Squeaky Sneakers

Published Date: November 21st, 2011
Category: Weekly Thought

I almost threw up today because I was so nervous.

So nervous for my son’s first piano recital, that is. And why was I nervous, you wonder? Because in my SEVEN years of piano lessons, I absolutely refused to participate in any sort of piano recital. Or to play the piano in front of any human being.

But did I make my son play in HIS recital?

You betcha.

He didn’t even know it was a choice (kind of like my mother never even knew I had the choice to participate in a recital as a child. See how this all works?)

And in the preceding week prior to his recital, I found myself dangerously slipping into Tiger Mom mode. It was truly scary. Not my proudest moments.

I would sit down in the rocking chair in our newly created “music room” that was supposed to ENTICE all these people to buy our house (has not worked yet) and “listen” to him practice.

With each minute, my blood pressure would go up just a little bit more. Because a Van Cliburn he is not.

Even though he had been practicing “Squeaky Sneakers” for nearly THREE WEEKS, he still just couldn’t really play it. Without taking 2-3 minute breaks. Or basically just playing many wrong notes. And all I could keep thinking is,

“Oh God. He is going to absolutely BOMB up there on the church stage. And then I will die.”

So I would slide on next to him and make him practice each page twice and then put it all together and play that twice.

And then he would get upset and I would say, “I don’t understand how you still can’t play this!” and he would stomp off and I would realize all I was missing was well-shaped eyebrows, a satin dressing gown and dainty slippers, and some wire hangers. Because this piano recital had turned me into THAT mother. I realized that something needed to change. And that change was me.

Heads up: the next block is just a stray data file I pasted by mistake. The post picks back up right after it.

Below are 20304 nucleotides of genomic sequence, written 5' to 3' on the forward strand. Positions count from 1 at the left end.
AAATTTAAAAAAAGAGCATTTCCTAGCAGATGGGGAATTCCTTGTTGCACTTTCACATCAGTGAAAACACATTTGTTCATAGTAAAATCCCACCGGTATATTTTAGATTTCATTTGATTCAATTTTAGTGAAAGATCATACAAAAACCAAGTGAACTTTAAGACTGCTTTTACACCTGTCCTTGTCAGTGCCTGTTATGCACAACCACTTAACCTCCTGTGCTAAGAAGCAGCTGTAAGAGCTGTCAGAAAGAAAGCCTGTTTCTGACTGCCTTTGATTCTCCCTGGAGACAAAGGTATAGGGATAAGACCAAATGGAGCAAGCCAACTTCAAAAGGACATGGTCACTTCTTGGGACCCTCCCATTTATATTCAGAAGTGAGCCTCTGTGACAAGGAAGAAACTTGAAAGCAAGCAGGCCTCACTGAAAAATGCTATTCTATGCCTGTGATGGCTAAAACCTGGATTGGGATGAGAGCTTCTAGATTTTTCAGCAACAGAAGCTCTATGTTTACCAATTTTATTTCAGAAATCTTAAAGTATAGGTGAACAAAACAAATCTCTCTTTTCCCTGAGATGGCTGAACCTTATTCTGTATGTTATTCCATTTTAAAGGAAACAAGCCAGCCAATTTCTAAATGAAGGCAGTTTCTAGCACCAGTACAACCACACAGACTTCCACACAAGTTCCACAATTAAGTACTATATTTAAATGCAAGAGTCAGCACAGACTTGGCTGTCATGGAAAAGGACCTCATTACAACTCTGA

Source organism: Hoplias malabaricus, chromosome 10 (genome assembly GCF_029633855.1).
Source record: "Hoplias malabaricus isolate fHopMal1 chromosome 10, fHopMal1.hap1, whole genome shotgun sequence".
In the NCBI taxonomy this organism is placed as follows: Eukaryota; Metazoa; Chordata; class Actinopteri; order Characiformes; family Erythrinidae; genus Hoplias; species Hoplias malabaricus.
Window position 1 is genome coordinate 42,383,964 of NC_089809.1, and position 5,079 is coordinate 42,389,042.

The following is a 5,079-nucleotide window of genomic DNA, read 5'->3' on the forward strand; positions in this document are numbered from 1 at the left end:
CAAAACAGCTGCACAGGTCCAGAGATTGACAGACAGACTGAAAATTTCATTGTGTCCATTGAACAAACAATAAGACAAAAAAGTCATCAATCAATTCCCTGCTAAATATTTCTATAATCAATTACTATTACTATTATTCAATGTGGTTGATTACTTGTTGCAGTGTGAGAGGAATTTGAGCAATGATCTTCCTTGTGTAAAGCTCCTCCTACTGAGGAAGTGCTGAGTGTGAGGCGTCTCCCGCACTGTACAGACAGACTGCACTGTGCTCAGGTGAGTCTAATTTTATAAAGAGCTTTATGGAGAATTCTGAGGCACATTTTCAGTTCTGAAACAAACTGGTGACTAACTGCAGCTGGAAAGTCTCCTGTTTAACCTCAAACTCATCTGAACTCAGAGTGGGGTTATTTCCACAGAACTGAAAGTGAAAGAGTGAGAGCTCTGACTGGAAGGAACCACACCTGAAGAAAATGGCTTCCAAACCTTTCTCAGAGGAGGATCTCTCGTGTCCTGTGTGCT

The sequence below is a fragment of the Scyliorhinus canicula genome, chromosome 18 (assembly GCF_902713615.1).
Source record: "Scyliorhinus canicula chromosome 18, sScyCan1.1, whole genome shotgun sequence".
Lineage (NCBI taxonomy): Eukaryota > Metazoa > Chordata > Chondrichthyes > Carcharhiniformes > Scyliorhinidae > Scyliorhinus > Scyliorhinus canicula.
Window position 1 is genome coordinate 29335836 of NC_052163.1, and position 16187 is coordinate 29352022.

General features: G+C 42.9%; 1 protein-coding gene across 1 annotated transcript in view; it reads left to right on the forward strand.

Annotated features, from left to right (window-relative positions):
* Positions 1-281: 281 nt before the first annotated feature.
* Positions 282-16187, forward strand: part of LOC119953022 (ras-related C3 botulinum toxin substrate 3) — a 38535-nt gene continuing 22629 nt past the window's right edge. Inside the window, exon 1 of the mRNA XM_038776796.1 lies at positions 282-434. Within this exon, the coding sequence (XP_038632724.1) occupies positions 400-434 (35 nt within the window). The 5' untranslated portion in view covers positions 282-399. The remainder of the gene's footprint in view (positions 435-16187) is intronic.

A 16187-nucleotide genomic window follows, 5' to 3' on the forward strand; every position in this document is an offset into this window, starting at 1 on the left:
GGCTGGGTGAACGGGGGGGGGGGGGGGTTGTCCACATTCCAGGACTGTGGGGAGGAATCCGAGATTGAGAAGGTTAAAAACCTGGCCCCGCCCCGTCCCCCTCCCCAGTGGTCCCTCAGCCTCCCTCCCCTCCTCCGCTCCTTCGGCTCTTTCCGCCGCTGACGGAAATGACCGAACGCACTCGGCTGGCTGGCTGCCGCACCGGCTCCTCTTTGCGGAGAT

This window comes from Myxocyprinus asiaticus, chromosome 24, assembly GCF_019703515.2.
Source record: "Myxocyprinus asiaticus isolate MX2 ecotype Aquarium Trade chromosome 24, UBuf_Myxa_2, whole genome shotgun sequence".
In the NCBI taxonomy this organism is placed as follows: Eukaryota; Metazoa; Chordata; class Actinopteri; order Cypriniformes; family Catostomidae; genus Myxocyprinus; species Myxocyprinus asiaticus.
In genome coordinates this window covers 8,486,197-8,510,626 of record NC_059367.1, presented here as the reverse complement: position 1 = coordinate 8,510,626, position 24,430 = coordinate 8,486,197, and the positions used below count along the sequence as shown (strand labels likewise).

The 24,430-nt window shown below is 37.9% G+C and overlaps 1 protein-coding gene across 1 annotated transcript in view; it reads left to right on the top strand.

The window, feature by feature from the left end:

So my solution, you wonder?


I was pretty much banned from the music room while he practiced and concluded that if he bombed his first piano recital, that’s okay.

Because he is six-years-old.

It took me a while to get there. Some coaching from my husband and sister-in-law. But I made it. Kind of. Because I have to be honest—I was a NERVOUS WRECK the day of his recital. I really hid it from him and was supportive and told him that however he did, as long as he tried his hardest, we would be so proud.

But on the inside, as the minutes crept up and his turn got closer and closer, I was just a LITTLE bit closer to pulling him from the stage and whisking him out of there so he didn’t have to experience this hell called, “performing in front of other people.”

Then a magical moment happened. Right before he was going to play he looked over at me and smiled. And I realized that my panic was exactly that—MY PANIC. He didn’t care. He was really just going to go up there and play his best and if it went well, great. And if it didn’t, well at least he would get some post-piano recital treats.

The time came. His name was called. He approached the bench in a no-nonsense manner, confidently placed his music on the stand, slipped onto the bench and without a blink, started playing.

And rocked it. Not one mistake.

I was so proud of him. And for the first time in my 6 short years as a mother I finally understood that although our children come from us, that does not mean they inherit all of our neuroses and psychotic expectations. They LEARN those from us.

So from now on, no more rocking in the rocking chair for me while he practices his piano. I’ll just hide in the kitchen, keep my mouth shut, and hope that piano recitals only happen once a year…

This entry was posted on Monday, November 21st, 2011 at 11:17 am and is filed under Weekly Thought. You can follow any responses to this entry through the RSS 2.0 feed. You can leave a response, or trackback from your own site.

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